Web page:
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Black Lamb


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Beats the alternative

April 1st, 2007


Great girl. (I met her in high school, then let a near-lifetime pass before I located her again.) Great woman. Real woman, with myriad strengths and what she’s always called her numerous “foibles.” (Which she’s hard pressed to name except for “bad cuticles.”) She claims a mean streak, though she’s as mild as they come. Maybe it does exist and she stifles it because, admittedly, she doesn’t like conflict or confrontation. More likely, her idea of a mean streak is getting irked about some little something every few months. What do I know?

How well does anyone know anyone? My wife knows I’m a writer at heart (though my production waxes and wanes), knows I’m inclined to substances (though I promised not to introduce them into our life together, and haven’t), knows I don’t think highly of myself (though others see it differently), knows I can be mean (though rarely when I’m sober), knows I can be a softie (and promises not to tell). But what does this amount to? My real inner life is secret. Even when we went to counseling last year and bared plenty, to save the marriage, I held back (to save the marriage) — and I’m not one to hold back, so imagine what she leaves unsaid.

She has little idea what I think of her in some ways. (There’s not much bad — that’s what would surprise her.) I’m even less certain what she truly thinks of me. One day, I’m sure, she sees an unemployed or underemployed ne’er-do-well who has, nevertheless, “pursued my bliss” admirably and produced a so-called body of work that, however piddling next to Faulkner’s or even Elmore Leonard’s — even my neighbor George Pelecanos’s — most mortals would envy. Another day, when she’s less charitable, I’m merely a ne’er-do-well who’s never fulfilled a grownup’s responsibilities. Sometimes she appreciates my advice on her parenting (the therapist told her, “You should listen to him, he’s detached and sees things you can’t see”); other times she feels I’m hammering on her, making her out a failure as a parent (which I’ve undoubtedly done at times, taking out my frustrations, though she’s quite a good parent and her kids are turning out well enough to prove it).

Back and forth, forth and back. This is the Big Picture, and you don’t live in the Big Picture all the time. Mostly you live in the micro world: work, cleaning, laundry, shopping, dinner, Seinfeld reruns. Keeping it together, because the day-to-day of marriage trumps the alternative. I was married before, and divorced; she likewise. Nearly ten years passed, for both of us, before I found her — recalled the cute girl I never knew way back when, Google’d her, flew cross-country to charm her. The rest is history, largely happy. A few days ago we were in the market and the little Asian checkout girl asked how we met and we gave her the short version and she got all gooey — “Awww, how sweet” — and the wife and I looked at each other and were glad for what we’ve got, though it’s been bumpy at times.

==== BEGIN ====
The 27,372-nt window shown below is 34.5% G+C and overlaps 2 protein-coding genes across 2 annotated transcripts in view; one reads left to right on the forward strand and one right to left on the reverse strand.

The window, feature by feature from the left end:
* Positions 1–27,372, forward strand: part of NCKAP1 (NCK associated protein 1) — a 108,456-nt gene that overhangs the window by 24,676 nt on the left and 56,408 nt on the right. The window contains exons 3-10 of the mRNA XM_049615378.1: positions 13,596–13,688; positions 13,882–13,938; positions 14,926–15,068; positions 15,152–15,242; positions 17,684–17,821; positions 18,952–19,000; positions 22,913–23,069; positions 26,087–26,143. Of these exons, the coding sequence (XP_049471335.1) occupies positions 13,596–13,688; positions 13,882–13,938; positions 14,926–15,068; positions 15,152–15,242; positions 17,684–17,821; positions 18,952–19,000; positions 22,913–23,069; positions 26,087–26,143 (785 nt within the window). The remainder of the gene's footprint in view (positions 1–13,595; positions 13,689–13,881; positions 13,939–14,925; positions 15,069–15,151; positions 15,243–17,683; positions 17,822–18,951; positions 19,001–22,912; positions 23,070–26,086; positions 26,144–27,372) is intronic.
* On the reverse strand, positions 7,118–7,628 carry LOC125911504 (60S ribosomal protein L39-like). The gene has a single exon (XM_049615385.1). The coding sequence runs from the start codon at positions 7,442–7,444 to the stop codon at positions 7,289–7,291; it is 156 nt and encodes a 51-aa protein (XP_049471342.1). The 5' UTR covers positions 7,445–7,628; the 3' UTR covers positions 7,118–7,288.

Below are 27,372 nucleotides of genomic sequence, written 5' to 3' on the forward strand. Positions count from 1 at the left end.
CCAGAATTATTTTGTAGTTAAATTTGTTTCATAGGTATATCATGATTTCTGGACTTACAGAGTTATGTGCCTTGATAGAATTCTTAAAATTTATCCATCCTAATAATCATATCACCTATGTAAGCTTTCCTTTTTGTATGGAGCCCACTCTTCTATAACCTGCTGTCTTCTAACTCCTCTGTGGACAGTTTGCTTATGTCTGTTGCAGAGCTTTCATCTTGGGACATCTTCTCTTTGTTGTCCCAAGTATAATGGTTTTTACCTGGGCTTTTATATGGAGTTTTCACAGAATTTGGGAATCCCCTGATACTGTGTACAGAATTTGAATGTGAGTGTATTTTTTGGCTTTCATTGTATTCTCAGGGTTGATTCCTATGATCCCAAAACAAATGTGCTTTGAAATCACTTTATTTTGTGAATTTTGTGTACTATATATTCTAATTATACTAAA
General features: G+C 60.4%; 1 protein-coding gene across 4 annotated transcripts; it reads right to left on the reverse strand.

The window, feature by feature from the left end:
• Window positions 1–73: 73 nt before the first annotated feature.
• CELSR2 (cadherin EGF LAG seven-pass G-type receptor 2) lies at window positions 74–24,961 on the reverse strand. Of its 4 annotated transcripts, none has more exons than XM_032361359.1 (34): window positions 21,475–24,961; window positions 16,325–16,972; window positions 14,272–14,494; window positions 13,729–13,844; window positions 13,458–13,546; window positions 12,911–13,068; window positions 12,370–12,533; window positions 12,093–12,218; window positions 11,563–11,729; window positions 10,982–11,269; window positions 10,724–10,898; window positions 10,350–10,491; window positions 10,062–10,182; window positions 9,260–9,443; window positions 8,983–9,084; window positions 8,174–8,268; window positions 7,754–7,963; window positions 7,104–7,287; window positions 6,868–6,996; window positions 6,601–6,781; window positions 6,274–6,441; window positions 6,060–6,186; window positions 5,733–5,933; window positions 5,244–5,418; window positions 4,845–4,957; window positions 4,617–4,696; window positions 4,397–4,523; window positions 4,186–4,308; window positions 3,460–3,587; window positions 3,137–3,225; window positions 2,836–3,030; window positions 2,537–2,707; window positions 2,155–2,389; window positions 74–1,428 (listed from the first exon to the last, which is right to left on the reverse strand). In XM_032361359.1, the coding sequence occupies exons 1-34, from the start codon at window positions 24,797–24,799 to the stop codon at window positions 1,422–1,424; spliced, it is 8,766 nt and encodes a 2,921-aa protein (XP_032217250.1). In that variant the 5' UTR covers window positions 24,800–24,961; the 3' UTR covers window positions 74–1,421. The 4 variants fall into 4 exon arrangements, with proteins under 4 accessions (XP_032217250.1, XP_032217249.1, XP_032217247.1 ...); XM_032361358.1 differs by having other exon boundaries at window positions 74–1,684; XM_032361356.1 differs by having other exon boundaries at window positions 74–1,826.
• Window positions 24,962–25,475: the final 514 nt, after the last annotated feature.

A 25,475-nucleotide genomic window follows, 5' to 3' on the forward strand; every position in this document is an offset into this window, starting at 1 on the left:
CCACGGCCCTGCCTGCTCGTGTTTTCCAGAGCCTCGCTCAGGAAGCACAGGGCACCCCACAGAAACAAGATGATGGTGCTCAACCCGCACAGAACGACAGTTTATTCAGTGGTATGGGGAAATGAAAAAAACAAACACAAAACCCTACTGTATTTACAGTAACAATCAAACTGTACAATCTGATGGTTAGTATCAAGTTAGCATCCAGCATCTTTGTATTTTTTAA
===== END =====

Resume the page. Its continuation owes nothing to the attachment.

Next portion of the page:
Bumpy-at-times beats being alone, spanking off, regretting your divorce, thinking about your friends at home snuggled up watching a Seinfeld rerun with their mates. Infinitely better to be snuggled up yourself, even if you’re wondering, during commercials, how it would be to snuggle up with that astonishing, undoubtedly-hot-as-a-firecracker PTA mom (who, of course, might be snuggled up with her husband, who’s bored with her and thinking of someone else, possibly your wife); even if your wife, squeezing your hand, is squeezing your hand merely out of reflex, or to keep you from suspecting she’s obsessed with some guy at her office (who, because he’s not you, is fascinating, who might stimulate her mind and give her the kind of orgasm she’s never had and love her kids unconditionally and secure her future — even though he’s quite possibly shallow or egomaniacal or impotent or worse). Who knows?

Nobody knows. Bottom line, the devil you know is better than the devil you don’t know. If you deny that and step up with your desires — say, bare your soul to the dazzler at PTA — you’re gutsy but probably stupid.
Bottom-bottom line is that as the years pass, we shudder at the idea of being alone. I hurt for my sister, fifty now, who waited till her mid-thirties to get married, then plighted her troth to a good-time Charlie. They moved to Florida and lived the boozy, good-time tropical life for a few years — pina coladas, pool, a boat in the Gulf — until she suspected he was good-timing behind her back and hired a private dick, who got photos of Charlie with her best friend. She divorced him post-haste and dropped the so-called friend and doesn’t trust men or women to this day. She’s an SWP: Single with Pet, walking her pooch on the beach at sunset with others like herself. Probably crying in her lonely bed at night — or else she’s quashed her feelings, and tells herself life is still worth living.

Maybe. But she’s not a writer, an artist, anything that provides rewards other than money — which isn’t, finally, much of a reward. Most people want companionship. Even if (to invoke Toulouse-Lautrec) “Marriage can be like a dull meal with the dessert at the beginning,” it usually beats a lifetime of five-star meals taken alone. •

Posted by: The Editors
Category: All Marriage Issue, Patton | Link to this Entry


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